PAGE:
Matthew 13 – What is your trajectory?

(this is from CCS chapel, 2/28/14…)

Matthew 13:18–19a | Hear then the parable of the sower. When anyone hears the word of the kingdom… that which is sown in his heart

1 Peter 1:23 | For you have been born again not of seed which is perishable but imperishable, that is, through the living and enduring word of God.

1 Thessalonians 2:13 | For this reason we also constantly thank God that when you received the word of God which you heard from us, you accepted it not as the word of men, but for what it really is, the word of God, which also performs its work in you who believe.

Jeremiah 4:3 | For thus says the Lord… “Break up your fallow ground, and do not sow among thorns.

3.5% error in navigation and Cold War tension leads to the tragic loss of 269 lives.


KAL Flight 007, 31 years ago…

Due to a couple of small problems in navigation, ended up 150 miles off course!

After flying over the Soviet Union, was shot down by a Soviet fighter jet over neutral water! All 269 people on board die, including a US congressman – former president Nixon had been scheduled to be on this flight, but didn’t take this flight.

This leads to the tensest moment in the Cold War after the Cuban Missile Crisis

This illustrates an important LIFE QUESTION – what trajectory are you on?

It is important to ask this question early on! The longer you wait, the greater the margin of error and the harder it is to fix one’s trajectory and get back on the right path.

Think about it this way… You probably have amazing dreams and goals in your life. Goals don’t matter if you are heading in the wrong direction!

In practical terms – habits and sins are easy to correct when they are fresh in your life. If you tolerate their “margin of error” over a long period of time, you end up over “enemy airspace” and risk a fatal attack!

There is another illustration of this in recent history…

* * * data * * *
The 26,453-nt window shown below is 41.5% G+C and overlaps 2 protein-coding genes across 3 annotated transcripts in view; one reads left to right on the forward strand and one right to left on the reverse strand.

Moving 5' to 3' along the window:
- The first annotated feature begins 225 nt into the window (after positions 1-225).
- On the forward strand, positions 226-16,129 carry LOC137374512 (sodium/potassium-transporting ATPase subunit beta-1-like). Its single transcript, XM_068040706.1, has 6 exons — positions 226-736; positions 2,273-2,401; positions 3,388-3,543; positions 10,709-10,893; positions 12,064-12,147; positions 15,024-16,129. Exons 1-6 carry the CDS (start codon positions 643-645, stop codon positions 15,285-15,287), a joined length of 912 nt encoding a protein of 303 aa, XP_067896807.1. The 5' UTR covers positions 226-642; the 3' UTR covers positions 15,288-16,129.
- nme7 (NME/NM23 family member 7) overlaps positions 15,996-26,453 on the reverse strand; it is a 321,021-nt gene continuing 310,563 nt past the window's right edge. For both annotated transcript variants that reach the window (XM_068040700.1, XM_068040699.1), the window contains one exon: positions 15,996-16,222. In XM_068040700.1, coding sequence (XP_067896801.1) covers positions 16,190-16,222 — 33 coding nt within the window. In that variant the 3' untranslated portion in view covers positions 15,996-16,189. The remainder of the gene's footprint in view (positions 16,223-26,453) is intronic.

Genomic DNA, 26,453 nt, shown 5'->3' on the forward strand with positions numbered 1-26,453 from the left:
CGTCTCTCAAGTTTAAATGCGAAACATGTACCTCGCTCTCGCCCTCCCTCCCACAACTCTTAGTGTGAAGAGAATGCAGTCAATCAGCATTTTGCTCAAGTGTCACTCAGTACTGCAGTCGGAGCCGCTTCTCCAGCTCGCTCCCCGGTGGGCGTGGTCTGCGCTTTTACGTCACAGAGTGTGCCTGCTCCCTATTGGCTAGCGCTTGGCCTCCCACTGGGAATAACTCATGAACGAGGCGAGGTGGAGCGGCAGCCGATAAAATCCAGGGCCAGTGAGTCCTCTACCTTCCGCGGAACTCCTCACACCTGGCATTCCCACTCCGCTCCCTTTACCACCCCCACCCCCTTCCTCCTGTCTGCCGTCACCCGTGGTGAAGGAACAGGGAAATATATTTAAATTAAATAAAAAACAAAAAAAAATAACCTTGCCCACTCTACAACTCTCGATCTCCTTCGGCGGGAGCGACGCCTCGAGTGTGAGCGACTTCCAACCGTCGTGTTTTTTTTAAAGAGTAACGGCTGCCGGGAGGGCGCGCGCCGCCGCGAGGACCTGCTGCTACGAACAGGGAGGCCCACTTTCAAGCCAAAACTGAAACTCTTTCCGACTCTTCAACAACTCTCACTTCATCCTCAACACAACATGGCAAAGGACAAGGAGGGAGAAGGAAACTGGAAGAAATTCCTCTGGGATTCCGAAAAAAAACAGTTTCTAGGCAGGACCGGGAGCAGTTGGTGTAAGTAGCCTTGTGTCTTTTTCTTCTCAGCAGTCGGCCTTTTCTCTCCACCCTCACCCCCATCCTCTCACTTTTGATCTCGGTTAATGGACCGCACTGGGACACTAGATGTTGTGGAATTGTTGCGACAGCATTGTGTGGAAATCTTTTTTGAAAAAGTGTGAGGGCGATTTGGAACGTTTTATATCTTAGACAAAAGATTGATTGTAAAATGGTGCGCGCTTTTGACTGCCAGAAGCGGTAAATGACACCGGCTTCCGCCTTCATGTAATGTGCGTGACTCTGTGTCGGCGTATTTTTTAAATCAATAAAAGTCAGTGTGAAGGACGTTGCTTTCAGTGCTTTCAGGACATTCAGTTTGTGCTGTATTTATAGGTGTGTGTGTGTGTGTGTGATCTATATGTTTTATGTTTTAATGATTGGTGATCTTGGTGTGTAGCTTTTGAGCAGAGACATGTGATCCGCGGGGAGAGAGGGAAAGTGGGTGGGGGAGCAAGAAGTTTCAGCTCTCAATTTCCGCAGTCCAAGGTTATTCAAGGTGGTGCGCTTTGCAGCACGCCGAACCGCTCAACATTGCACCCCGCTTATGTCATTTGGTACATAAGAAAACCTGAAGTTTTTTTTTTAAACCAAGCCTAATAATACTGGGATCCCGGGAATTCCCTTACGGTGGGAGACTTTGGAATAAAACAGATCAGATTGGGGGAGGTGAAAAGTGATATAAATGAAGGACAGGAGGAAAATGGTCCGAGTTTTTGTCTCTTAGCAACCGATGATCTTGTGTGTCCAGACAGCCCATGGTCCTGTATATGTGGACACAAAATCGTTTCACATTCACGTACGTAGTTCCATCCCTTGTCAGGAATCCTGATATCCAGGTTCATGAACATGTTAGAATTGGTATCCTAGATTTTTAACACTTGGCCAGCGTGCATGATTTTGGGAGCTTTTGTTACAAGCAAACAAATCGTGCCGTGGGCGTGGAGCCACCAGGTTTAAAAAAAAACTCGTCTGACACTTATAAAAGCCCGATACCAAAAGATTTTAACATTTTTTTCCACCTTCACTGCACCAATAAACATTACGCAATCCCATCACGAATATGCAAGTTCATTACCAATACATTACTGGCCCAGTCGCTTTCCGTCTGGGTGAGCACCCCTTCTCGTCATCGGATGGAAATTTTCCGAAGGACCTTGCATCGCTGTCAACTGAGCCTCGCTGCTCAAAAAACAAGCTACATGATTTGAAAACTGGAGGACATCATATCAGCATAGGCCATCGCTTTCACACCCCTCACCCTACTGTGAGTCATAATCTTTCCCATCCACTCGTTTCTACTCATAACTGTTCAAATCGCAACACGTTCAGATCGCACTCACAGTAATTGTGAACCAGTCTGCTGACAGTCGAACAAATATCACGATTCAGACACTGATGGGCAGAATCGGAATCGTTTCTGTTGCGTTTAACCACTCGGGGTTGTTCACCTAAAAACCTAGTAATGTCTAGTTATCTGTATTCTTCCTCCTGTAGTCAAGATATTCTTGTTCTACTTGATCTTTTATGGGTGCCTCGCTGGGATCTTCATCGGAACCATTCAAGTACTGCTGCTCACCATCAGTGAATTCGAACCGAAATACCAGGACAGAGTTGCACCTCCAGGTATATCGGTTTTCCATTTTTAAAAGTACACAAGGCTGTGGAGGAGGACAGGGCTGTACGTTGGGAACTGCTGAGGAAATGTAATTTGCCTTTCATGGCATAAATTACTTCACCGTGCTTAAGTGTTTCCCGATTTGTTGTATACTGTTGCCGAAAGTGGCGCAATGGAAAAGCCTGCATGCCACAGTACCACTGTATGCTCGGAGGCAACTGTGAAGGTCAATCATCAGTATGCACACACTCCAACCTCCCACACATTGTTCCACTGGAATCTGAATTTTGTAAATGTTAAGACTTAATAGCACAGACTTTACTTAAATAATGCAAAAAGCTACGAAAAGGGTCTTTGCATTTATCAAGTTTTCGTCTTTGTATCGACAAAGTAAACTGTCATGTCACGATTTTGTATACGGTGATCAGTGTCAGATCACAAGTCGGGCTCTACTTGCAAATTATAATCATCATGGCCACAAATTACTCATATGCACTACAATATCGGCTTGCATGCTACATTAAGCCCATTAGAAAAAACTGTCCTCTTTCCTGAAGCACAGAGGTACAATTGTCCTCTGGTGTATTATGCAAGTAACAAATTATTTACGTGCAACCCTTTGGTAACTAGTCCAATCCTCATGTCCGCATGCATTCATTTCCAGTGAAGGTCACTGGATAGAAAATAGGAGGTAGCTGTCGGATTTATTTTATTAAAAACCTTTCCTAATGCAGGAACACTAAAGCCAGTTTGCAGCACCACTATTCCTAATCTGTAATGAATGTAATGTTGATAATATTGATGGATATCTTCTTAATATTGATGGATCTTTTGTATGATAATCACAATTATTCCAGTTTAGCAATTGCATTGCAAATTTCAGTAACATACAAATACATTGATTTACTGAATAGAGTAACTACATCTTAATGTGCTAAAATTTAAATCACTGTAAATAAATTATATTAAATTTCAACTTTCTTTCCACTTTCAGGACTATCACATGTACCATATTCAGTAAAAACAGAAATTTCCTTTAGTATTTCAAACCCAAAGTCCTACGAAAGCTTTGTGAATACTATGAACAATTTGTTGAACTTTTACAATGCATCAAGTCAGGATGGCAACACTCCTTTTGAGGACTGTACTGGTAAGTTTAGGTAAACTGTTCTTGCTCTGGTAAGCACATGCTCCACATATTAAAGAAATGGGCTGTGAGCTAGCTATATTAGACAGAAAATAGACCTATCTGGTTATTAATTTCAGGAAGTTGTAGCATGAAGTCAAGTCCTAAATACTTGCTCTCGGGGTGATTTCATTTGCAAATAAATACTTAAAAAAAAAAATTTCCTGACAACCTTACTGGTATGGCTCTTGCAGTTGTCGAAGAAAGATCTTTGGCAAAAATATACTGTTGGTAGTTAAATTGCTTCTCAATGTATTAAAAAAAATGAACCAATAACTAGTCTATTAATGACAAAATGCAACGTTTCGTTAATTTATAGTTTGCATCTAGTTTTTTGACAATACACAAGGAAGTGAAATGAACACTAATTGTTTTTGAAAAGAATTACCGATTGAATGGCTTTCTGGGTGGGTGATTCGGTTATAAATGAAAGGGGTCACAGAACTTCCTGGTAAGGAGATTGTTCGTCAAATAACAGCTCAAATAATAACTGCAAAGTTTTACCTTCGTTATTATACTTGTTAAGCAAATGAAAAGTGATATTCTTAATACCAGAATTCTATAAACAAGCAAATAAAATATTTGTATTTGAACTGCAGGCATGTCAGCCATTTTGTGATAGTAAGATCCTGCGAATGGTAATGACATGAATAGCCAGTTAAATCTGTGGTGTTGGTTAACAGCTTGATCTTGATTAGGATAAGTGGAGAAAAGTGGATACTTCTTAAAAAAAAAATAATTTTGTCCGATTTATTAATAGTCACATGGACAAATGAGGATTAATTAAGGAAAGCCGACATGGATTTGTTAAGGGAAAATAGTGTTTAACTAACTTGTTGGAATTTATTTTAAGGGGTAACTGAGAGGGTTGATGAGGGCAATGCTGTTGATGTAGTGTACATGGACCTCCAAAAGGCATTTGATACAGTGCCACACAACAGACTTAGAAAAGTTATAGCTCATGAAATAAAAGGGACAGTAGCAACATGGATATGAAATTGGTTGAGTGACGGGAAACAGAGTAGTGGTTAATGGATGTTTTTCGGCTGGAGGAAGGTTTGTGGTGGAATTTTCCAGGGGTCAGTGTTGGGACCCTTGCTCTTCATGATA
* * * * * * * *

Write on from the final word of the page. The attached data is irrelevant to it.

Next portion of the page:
You may have seen the movie “Apollo 13” (NOT “Apollo 18”! That one was fictional!).

Right after the command module blew up, the astronauts needed to make a course correction – ASAP! The longer they waited to make the burn, the more fuel they would have to use. NASA knew that an early tweak in the trajectory early on would get the astronauts back on course – aiming for a “re-entry window” of only 2 degrees! They needed incredible precision to get back home.

As Apollo 18 continued its difficult journey home, the astronauts needed to make 2 more minor course corrections – they were inexplicably drifting off course! Later it was determined that minor vapors leaking from the damaged craft were pushing them off course – just a little bit at a time, but amplified over the 240,000 mile journey home from the moon. They had to stop urinating, in fact, because the urine dumps into space were adding to the trajectory problems. They were literally “peeing” themselves out of a safe landing.


Don’t you want your life to count? Wouldn’t you want to look back at the end of your life and see the you had CONTRIBUTED way more than you CONSUMED?

CONSIDER 2 Peter 1:8 | For if these qualities are yours and are increasing, they render you neither useless nor unfruitful in the true knowledge of our Lord Jesus Christ.

One of my greatest fear growing up was that I would waste my life! I only have one life to live, and I want it to count. I want to know that I have been “useful” and “fruitful” to God and to my world.

In Matthew 13, Jesus tells the Parable of the Sower and the Seeds. It is really the “Parable of the Soils.” Jesus describes 3 soils that lead to fruitless, wasted lives – and one soil that leaves a legacy behind and describes a “life well spent”.

Jesus explains that once the seed lands on “good soil” and has time to take root and grow, that it would bear fruit. Seed that landed on the wayside, or on the rocky soil, or on the thorny soil, would not take root – it might have apparent, temporary life – but after trials, afflictions, temptations, and worries it would disappear in the hot sun.

This is a Trajectory Parable – Jesus is challenging us to look at the condition of our heart and look down the road – what kind of harvest should we expect in the future? This isn’t a question of “what are your goals?” but rather, “what direction are you actually heading?”

The last soil is the “good soil.” Please don’t misunderstand! Jesus isn’t saying “good people” – He is saying “good soil”, and there is a huge difference!

Good soil is simply BROKEN SOIL. If the challenge was to be “good” – we’d all put on a great show, but our hearts would be as hard, rocky, and thorny as the unproductive soils in the parable. BUT BROKEN SOIL – this is ready to receive the “seed” and show life!

Fix your trajectory now – but do it through brokenness before God.